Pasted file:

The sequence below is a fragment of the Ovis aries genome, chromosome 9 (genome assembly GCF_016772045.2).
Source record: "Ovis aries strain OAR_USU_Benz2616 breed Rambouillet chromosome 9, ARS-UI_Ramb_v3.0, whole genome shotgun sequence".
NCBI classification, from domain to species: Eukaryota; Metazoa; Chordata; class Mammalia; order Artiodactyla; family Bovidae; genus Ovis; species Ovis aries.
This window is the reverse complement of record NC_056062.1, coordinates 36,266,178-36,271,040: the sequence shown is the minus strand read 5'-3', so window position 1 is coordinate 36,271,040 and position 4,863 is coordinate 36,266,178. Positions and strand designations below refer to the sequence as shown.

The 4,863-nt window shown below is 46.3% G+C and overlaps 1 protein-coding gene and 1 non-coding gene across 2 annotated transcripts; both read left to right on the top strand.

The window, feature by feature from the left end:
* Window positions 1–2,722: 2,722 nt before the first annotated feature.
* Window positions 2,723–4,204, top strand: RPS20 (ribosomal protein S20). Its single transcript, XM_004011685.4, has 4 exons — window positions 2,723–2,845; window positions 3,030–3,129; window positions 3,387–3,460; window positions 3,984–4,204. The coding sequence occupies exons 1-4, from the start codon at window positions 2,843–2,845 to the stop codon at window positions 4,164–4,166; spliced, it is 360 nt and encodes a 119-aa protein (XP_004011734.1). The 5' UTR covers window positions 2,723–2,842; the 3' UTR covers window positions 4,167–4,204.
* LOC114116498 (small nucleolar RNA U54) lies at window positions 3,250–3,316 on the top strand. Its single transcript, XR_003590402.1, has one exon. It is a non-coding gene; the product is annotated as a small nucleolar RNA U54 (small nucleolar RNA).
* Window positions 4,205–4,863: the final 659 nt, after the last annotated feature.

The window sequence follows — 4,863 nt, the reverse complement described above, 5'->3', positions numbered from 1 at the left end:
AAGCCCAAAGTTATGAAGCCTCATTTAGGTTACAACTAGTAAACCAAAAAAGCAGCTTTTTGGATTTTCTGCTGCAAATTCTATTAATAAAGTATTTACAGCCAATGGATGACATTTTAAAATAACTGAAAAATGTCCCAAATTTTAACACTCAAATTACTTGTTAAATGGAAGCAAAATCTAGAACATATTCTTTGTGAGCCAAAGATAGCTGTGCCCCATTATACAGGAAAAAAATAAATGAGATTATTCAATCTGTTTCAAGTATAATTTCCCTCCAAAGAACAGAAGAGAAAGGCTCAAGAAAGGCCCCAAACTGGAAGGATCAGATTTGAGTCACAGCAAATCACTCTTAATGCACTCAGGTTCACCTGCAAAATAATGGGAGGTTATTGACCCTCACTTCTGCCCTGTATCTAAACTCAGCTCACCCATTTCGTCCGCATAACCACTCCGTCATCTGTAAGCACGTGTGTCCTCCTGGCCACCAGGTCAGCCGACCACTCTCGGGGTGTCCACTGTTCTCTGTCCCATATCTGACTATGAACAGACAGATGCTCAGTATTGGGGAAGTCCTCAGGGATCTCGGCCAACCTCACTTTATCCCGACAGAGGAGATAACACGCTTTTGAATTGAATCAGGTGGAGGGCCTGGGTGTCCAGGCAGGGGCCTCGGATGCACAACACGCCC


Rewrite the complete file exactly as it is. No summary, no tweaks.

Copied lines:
The sequence below is a fragment of the Ovis aries genome, chromosome 9 (genome assembly GCF_016772045.2).
Source record: "Ovis aries strain OAR_USU_Benz2616 breed Rambouillet chromosome 9, ARS-UI_Ramb_v3.0, whole genome shotgun sequence".
NCBI classification, from domain to species: Eukaryota; Metazoa; Chordata; class Mammalia; order Artiodactyla; family Bovidae; genus Ovis; species Ovis aries.
This window is the reverse complement of record NC_056062.1, coordinates 36,266,178-36,271,040: the sequence shown is the minus strand read 5'-3', so window position 1 is coordinate 36,271,040 and position 4,863 is coordinate 36,266,178. Positions and strand designations below refer to the sequence as shown.

The 4,863-nt window shown below is 46.3% G+C and overlaps 1 protein-coding gene and 1 non-coding gene across 2 annotated transcripts; both read left to right on the top strand.

The window, feature by feature from the left end:
* Window positions 1–2,722: 2,722 nt before the first annotated feature.
* Window positions 2,723–4,204, top strand: RPS20 (ribosomal protein S20). Its single transcript, XM_004011685.4, has 4 exons — window positions 2,723–2,845; window positions 3,030–3,129; window positions 3,387–3,460; window positions 3,984–4,204. The coding sequence occupies exons 1-4, from the start codon at window positions 2,843–2,845 to the stop codon at window positions 4,164–4,166; spliced, it is 360 nt and encodes a 119-aa protein (XP_004011734.1). The 5' UTR covers window positions 2,723–2,842; the 3' UTR covers window positions 4,167–4,204.
* LOC114116498 (small nucleolar RNA U54) lies at window positions 3,250–3,316 on the top strand. Its single transcript, XR_003590402.1, has one exon. It is a non-coding gene; the product is annotated as a small nucleolar RNA U54 (small nucleolar RNA).
* Window positions 4,205–4,863: the final 659 nt, after the last annotated feature.

The window sequence follows — 4,863 nt, the reverse complement described above, 5'->3', positions numbered from 1 at the left end:
AAGCCCAAAGTTATGAAGCCTCATTTAGGTTACAACTAGTAAACCAAAAAAGCAGCTTTTTGGATTTTCTGCTGCAAATTCTATTAATAAAGTATTTACAGCCAATGGATGACATTTTAAAATAACTGAAAAATGTCCCAAATTTTAACACTCAAATTACTTGTTAAATGGAAGCAAAATCTAGAACATATTCTTTGTGAGCCAAAGATAGCTGTGCCCCATTATACAGGAAAAAAATAAATGAGATTATTCAATCTGTTTCAAGTATAATTTCCCTCCAAAGAACAGAAGAGAAAGGCTCAAGAAAGGCCCCAAACTGGAAGGATCAGATTTGAGTCACAGCAAATCACTCTTAATGCACTCAGGTTCACCTGCAAAATAATGGGAGGTTATTGACCCTCACTTCTGCCCTGTATCTAAACTCAGCTCACCCATTTCGTCCGCATAACCACTCCGTCATCTGTAAGCACGTGTGTCCTCCTGGCCACCAGGTCAGCCGACCACTCTCGGGGTGTCCACTGTTCTCTGTCCCATATCTGACTATGAACAGACAGATGCTCAGTATTGGGGAAGTCCTCAGGGATCTCGGCCAACCTCACTTTATCCCGACAGAGGAGATAACACGCTTTTGAATTGAATCAGGTGGAGGGCCTGGGTGTCCAGGCAGGGGCCTCGGATGCACAACACGCCC